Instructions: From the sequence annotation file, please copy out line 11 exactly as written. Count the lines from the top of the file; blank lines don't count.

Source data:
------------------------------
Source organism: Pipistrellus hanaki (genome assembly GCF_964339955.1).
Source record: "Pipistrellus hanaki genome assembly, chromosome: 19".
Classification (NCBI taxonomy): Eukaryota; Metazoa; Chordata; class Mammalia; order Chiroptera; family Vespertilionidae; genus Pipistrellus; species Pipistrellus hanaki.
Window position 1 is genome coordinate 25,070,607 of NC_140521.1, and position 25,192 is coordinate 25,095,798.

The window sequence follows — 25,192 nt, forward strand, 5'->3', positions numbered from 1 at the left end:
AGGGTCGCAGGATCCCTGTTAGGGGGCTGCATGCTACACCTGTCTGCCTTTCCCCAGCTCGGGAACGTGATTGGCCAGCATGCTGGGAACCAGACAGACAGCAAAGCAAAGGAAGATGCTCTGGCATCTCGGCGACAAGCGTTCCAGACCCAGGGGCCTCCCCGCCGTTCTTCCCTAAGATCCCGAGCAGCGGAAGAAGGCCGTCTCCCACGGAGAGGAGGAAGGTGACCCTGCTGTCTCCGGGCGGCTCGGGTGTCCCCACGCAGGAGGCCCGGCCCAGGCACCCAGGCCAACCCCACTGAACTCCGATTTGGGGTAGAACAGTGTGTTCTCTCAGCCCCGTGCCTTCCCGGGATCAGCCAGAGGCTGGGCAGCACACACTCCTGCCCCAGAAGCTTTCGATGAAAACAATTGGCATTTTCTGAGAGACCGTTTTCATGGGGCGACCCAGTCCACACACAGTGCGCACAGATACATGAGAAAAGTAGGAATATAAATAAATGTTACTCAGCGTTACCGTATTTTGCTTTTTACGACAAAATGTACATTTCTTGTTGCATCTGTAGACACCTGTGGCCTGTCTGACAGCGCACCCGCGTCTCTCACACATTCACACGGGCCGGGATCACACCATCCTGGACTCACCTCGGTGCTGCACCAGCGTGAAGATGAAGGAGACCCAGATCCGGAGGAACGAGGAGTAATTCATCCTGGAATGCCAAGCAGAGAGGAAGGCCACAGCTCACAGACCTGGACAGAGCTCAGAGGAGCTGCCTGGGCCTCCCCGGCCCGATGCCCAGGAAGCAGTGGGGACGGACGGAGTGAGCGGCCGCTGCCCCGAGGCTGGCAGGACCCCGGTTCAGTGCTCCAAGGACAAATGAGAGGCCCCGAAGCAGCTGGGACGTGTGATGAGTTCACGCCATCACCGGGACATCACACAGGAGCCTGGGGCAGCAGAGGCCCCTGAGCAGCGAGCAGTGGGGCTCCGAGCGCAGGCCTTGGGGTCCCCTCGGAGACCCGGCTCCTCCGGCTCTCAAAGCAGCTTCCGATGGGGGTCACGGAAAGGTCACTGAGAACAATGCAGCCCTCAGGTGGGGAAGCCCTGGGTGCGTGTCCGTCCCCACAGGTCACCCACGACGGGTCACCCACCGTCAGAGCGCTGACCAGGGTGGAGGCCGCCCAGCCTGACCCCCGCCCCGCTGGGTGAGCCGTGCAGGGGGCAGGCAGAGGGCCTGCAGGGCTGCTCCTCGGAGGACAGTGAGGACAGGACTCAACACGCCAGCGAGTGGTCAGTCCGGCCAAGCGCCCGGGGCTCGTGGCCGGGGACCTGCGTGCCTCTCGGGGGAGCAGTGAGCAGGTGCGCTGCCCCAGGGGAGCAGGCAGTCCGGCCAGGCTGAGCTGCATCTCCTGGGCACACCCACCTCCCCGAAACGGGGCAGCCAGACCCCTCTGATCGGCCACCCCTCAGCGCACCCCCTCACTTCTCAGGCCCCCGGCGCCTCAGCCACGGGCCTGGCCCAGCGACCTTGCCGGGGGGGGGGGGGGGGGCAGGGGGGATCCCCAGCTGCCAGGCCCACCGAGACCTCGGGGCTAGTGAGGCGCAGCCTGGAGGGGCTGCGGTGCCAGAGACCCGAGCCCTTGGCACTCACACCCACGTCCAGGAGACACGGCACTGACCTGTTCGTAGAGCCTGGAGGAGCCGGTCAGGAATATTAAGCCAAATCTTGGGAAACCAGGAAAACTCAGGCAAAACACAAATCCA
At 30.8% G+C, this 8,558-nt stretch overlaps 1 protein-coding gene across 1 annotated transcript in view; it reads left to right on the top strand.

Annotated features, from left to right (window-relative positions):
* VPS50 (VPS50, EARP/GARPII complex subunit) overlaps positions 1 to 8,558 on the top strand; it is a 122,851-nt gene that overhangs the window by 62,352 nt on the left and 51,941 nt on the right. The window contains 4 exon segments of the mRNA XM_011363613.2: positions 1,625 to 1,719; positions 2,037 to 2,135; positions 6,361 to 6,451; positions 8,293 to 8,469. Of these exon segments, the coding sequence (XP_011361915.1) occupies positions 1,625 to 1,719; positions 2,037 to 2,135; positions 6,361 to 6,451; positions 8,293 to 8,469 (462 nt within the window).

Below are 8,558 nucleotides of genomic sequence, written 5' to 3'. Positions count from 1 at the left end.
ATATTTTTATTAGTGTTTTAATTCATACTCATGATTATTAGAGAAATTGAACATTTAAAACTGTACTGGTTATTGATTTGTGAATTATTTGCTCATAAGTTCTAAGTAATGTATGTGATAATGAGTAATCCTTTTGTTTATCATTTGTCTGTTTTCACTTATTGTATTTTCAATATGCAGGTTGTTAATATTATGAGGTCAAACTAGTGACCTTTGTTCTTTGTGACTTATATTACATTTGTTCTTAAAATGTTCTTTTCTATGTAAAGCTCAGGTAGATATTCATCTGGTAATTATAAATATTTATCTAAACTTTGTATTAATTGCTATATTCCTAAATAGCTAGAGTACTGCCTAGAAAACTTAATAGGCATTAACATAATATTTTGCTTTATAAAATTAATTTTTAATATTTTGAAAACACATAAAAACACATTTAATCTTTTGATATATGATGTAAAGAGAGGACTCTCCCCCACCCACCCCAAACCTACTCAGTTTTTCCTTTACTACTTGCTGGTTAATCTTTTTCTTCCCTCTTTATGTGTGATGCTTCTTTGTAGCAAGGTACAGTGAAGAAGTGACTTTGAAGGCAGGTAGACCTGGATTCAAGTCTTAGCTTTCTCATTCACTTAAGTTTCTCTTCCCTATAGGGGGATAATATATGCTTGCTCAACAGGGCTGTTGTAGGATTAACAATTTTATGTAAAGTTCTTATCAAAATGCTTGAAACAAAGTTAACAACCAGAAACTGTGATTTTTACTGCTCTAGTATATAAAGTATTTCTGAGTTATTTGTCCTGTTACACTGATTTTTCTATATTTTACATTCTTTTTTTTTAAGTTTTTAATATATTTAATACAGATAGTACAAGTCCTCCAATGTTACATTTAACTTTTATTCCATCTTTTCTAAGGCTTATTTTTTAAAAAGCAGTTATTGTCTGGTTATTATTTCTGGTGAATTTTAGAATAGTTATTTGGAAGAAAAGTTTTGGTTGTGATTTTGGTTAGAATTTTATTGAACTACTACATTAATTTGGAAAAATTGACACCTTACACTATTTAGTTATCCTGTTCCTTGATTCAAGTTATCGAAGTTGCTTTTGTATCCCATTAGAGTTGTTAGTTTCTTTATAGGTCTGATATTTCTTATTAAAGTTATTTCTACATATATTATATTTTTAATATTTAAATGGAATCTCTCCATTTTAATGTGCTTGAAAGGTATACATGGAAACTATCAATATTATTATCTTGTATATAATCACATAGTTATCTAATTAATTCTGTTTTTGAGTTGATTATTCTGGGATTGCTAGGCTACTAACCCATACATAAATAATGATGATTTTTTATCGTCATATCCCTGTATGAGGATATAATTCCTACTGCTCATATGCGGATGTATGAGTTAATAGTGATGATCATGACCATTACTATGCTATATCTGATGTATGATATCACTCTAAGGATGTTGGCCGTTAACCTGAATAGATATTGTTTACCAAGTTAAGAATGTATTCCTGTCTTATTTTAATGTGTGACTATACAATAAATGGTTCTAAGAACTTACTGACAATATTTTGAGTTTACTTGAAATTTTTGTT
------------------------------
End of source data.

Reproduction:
ATATTTTTATTAGTGTTTTAATTCATACTCATGATTATTAGAGAAATTGAACATTTAAAACTGTACTGGTTATTGATTTGTGAATTATTTGCTCATAAGTTCTAAGTAATGTATGTGATAATGAGTAATCCTTTTGTTTATCATTTGTCTGTTTTCACTTATTGTATTTTCAATATGCAGGTTGTTAATATTATGAGGTCAAACTAGTGACCTTTGTTCTTTGTGACTTATATTACATTTGTTCTTAAAATGTTCTTTTCTATGTAAAGCTCAGGTAGATATTCATCTGGTAATTATAAATATTTATCTAAACTTTGTATTAATTGCTATATTCCTAAATAGCTAGAGTACTGCCTAGAAAACTTAATAGGCATTAACATAATATTTTGCTTTATAAAATTAATTTTTAATATTTTGAAAACACATAAAAACACATTTAATCTTTTGATATATGATGTAAAGAGAGGACTCTCCCCCACCCACCCCAAACCTACTCAGTTTTTCCTTTACTACTTGCTGGTTAATCTTTTTCTTCCCTCTTTATGTGTGATGCTTCTTTGTAGCAAGGTACAGTGAAGAAGTGACTTTGAAGGCAGGTAGACCTGGATTCAAGTCTTAGCTTTCTCATTCACTTAAGTTTCTCTTCCCTATAGGGGGATAATATATGCTTGCTCAACAGGGCTGTTGTAGGATTAACAATTTTATGTAAAGTTCTTATCAAAATGCTTGAAACAAAGTTAACAACCAGAAACTGTGATTTTTACTGCTCTAGTATATAAAGTATTTCTGAGTTATTTGTCCTGTTACACTGATTTTTCTATATTTTACATTCTTTTTTTTTAAGTTTTTAATATATTTAATACAGATAGTACAAGTCCTCCAATGTTACATTTAACTTTTATTCCATCTTTTCTAAGGCTTATTTTTTAAAAAGCAGTTATTGTCTGGTTATTATTTCTGGTGAATTTTAGAATAGTTATTTGGAAGAAAAGTTTTGGTTGTGATTTTGGTTAGAATTTTATTGAACTACTACATTAATTTGGAAAAATTGACACCTTACACTATTTAGTTATCCTGTTCCTTGATTCAAGTTATCGAAGTTGCTTTTGTATCCCATTAGAGTTGTTAGTTTCTTTATAGGTCTGATATTTCTTATTAAAGTTATTTCTACATATATTATATTTTTAATATTTAAATGGAATCTCTCCATTTTAATGTGCTTGAAAGGTATACATGGAAACTATCAATATTATTATCTTGTATATAATCACATAGTTATCTAATTAATTCTGTTTTTGAGTTGATTATTCTGGGATTGCTAGGCTACTAACCCATACATAAATAATGATGATTTTTTATCGTCATATCCCTGTATGAGGATATAATTCCTACTGCTCATATGCGGATGTATGAGTTAATAGTGATGATCATGACCATTACTATGCTATATCTGATGTATGATATCACTCTAAGGATGTTGGCCGTTAACCTGAATAGATATTGTTTACCAAGTTAAGAATGTATTCCTGTCTTATTTTAATGTGTGACTATACAATAAATGGTTCTAAGAACTTACTGACAATATTTTGAGTTTACTTGAAATTTTTGTT